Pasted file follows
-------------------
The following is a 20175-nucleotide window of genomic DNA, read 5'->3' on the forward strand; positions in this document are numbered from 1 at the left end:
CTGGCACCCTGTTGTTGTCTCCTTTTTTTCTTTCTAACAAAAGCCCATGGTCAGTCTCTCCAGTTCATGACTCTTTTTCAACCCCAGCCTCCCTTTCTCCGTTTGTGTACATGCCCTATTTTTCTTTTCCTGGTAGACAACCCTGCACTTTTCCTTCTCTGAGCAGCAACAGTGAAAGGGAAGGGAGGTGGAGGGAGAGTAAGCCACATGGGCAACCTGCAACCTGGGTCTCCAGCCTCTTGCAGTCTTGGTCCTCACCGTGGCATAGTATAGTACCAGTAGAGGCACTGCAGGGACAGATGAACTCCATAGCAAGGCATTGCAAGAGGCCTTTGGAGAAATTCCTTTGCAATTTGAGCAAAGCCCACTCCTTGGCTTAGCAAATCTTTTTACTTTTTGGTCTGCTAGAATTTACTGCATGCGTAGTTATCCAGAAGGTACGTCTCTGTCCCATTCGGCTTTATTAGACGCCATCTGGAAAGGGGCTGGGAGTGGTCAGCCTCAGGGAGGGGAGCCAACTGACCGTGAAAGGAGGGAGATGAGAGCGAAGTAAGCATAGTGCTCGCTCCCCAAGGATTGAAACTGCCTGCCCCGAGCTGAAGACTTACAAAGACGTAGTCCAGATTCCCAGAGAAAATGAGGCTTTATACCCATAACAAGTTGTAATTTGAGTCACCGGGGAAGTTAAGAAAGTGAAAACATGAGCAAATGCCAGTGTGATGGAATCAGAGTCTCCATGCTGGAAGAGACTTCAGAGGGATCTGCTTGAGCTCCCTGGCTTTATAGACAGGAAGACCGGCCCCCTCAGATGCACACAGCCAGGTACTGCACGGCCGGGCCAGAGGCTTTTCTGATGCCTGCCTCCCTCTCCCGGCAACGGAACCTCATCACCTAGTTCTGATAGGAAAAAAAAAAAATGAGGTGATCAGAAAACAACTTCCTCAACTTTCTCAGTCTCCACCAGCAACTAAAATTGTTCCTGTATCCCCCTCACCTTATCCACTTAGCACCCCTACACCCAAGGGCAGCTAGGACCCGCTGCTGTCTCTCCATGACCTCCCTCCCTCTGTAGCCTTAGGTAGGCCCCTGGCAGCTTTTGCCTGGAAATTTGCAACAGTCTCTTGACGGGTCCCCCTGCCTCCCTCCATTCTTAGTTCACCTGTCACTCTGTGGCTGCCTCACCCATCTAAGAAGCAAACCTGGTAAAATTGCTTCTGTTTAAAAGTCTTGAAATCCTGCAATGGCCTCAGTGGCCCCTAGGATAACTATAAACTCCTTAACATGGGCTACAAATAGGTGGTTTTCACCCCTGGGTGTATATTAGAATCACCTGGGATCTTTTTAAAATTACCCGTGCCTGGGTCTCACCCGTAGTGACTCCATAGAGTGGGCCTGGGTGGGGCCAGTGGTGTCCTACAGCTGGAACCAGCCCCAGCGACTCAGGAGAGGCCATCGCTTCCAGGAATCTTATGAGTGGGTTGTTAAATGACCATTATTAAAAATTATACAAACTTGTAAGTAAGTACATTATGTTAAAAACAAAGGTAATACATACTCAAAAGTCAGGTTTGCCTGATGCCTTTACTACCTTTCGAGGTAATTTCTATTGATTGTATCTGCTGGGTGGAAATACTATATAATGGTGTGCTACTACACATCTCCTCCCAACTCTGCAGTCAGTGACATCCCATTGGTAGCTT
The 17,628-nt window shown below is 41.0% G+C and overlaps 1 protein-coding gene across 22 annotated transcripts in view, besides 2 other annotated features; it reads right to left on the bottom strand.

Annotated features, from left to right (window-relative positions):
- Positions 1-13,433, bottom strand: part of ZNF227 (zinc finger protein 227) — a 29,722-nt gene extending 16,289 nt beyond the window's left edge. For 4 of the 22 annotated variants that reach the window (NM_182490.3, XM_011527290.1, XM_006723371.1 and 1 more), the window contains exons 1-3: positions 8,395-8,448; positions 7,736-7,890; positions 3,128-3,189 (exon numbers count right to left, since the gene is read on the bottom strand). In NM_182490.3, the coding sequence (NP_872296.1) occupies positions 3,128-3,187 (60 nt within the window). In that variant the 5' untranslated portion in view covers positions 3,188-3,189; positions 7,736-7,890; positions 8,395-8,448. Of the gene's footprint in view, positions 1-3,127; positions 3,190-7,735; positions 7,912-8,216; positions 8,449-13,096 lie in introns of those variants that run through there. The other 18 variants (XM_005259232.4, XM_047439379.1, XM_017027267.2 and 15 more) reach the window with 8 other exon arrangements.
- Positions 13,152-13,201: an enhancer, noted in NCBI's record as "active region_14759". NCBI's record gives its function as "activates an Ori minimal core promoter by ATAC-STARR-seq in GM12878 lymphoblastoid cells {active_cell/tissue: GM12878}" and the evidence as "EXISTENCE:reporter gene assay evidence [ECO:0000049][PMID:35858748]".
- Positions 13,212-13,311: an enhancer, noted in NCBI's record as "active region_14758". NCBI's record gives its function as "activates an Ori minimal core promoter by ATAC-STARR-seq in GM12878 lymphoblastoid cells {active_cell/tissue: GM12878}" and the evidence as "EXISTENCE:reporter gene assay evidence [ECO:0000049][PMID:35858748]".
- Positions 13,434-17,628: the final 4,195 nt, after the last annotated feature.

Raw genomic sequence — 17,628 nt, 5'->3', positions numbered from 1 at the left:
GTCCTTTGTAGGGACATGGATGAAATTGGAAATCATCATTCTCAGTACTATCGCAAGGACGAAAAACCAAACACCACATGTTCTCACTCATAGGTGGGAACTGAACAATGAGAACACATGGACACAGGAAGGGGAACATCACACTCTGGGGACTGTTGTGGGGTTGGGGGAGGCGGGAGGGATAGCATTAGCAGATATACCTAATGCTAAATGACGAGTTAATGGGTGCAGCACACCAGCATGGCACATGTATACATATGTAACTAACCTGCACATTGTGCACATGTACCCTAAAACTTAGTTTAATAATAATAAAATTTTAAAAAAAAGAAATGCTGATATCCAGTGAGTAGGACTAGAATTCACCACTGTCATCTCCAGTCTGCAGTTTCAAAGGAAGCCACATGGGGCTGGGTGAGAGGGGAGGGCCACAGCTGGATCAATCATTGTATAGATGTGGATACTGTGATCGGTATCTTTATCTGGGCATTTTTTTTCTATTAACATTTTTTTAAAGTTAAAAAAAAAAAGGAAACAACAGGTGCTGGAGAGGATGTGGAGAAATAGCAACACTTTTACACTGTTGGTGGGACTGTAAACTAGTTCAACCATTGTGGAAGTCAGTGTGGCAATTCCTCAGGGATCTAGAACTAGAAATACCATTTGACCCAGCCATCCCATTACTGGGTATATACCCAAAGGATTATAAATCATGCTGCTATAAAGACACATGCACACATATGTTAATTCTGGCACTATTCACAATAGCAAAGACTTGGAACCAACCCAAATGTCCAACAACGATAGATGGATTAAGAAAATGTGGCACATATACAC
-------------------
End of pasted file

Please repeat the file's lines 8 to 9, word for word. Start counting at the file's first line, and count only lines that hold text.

- Positions 13,434-17,628: the final 4,195 nt, after the last annotated feature.

Raw genomic sequence — 17,628 nt, 5'->3', positions numbered from 1 at the left: